Horological Conservator at Windsor Castle

Updated: Nov 17, 2020

As the clocks went back this autumn, the horological conservator at Windsor Castle was busy changing more than 400 clocks from the Royal Collection Trust.


For those of us with smartphones and smartwatches, the change to Greenwich Mean Time last weekend happened automatically whilst we sleep. But for the hundreds of clocks in the Royal Collection at Windsor Castle, each one will needed to be changed by hand to ensure accurate timekeeping for visitors and residents.


Fjodor van den Broek is the current horological conservator of the 900-year-old royal castle.He spent about 16 hours over the weekend changing all 400 clocks on the Windsor estate, including about 250 in the castle itself, along with seven tower clocks.


"It's just myself, and I have one colleague at Buckingham Palace who changes all the clocks there," Fjodor told the BBC. For some clocks there is an extra time difference to take into account.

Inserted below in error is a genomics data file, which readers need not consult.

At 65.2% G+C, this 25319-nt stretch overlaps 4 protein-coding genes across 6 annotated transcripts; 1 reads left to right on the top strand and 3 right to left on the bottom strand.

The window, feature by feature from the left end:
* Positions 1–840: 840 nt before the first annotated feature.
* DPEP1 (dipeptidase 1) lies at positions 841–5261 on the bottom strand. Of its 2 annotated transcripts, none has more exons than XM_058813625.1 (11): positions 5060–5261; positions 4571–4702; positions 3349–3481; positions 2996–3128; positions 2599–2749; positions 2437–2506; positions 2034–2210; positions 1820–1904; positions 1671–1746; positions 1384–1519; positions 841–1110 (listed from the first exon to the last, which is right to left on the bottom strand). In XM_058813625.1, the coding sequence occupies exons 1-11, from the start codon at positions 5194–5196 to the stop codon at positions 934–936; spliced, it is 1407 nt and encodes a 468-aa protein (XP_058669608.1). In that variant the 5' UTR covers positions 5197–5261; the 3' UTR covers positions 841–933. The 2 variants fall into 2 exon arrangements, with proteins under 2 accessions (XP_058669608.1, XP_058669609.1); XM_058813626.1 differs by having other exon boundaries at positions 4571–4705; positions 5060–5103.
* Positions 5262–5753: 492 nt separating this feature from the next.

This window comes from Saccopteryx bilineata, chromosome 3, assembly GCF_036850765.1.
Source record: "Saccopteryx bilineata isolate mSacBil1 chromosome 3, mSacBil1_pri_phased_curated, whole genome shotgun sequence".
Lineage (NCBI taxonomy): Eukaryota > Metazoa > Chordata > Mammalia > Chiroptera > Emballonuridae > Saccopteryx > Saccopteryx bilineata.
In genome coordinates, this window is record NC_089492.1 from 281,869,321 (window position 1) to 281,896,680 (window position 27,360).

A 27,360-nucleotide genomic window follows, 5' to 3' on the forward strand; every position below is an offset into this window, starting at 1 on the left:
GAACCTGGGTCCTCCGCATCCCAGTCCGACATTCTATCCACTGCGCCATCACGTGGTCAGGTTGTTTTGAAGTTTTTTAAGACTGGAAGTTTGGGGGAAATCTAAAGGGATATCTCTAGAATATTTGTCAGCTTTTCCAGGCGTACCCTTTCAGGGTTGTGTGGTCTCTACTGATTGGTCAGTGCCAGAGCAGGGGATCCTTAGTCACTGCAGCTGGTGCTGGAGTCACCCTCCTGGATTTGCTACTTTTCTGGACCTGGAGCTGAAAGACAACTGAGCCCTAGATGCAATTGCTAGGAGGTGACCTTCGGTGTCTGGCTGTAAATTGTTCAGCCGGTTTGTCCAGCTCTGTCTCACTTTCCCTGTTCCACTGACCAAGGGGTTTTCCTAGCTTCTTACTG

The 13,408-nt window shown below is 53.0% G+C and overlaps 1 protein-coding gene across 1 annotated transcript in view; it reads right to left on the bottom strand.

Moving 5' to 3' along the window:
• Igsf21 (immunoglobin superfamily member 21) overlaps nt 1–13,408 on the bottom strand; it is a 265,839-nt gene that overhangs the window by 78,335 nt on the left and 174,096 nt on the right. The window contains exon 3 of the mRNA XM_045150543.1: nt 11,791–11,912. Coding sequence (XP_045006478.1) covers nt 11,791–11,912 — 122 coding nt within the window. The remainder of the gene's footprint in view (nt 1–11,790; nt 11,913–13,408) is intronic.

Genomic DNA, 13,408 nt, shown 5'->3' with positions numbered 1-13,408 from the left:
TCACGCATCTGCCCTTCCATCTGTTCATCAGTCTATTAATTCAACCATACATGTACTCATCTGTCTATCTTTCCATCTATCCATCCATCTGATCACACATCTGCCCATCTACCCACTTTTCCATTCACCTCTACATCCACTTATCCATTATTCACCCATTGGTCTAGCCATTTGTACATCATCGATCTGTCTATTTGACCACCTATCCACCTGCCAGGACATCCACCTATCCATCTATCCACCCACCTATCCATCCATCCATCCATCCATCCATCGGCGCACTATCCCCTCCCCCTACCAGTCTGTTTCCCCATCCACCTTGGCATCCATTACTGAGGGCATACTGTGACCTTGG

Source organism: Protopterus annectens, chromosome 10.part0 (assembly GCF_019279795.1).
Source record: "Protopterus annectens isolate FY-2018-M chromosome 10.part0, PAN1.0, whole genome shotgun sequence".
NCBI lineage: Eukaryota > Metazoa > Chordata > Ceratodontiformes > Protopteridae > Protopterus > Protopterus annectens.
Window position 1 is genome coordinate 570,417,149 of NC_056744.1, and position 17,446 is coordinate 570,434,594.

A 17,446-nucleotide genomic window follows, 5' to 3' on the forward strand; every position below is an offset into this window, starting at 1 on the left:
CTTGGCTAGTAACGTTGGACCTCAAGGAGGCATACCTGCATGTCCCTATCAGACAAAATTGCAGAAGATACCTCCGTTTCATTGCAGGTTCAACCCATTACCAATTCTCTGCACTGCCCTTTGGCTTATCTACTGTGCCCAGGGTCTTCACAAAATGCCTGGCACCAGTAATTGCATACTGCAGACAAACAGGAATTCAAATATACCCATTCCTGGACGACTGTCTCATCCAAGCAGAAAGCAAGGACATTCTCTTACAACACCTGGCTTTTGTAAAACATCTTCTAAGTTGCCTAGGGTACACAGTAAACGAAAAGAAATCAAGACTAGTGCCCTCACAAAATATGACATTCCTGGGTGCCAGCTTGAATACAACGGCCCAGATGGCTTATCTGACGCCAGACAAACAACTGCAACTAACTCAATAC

"People are still amazed that at Windsor Castle and Buckingham Palace there is a small time zone in the kitchens, where the clocks are always five minutes fast. "This is so that the food arrives on time... it's a constant reminder that this is important."


When he's not changing the time, Fjodor's job includes spending one full day a week winding up the mechanical clocks to keep their pendulums swinging. On a typical day of walking around the castle and winding clocks, the step counter on his watch will record about 16,000 steps.


"Most of the clocks are quite accurate but every now and then, for no reason, they will suddenly start losing or gaining time - something which I've just started calling 'life'.

So I do have to keep a constant eye on them."


The rest of his week is spent in his workshop servicing and repairing clocks, many of which are 200 to 300 years old.

Source: BBC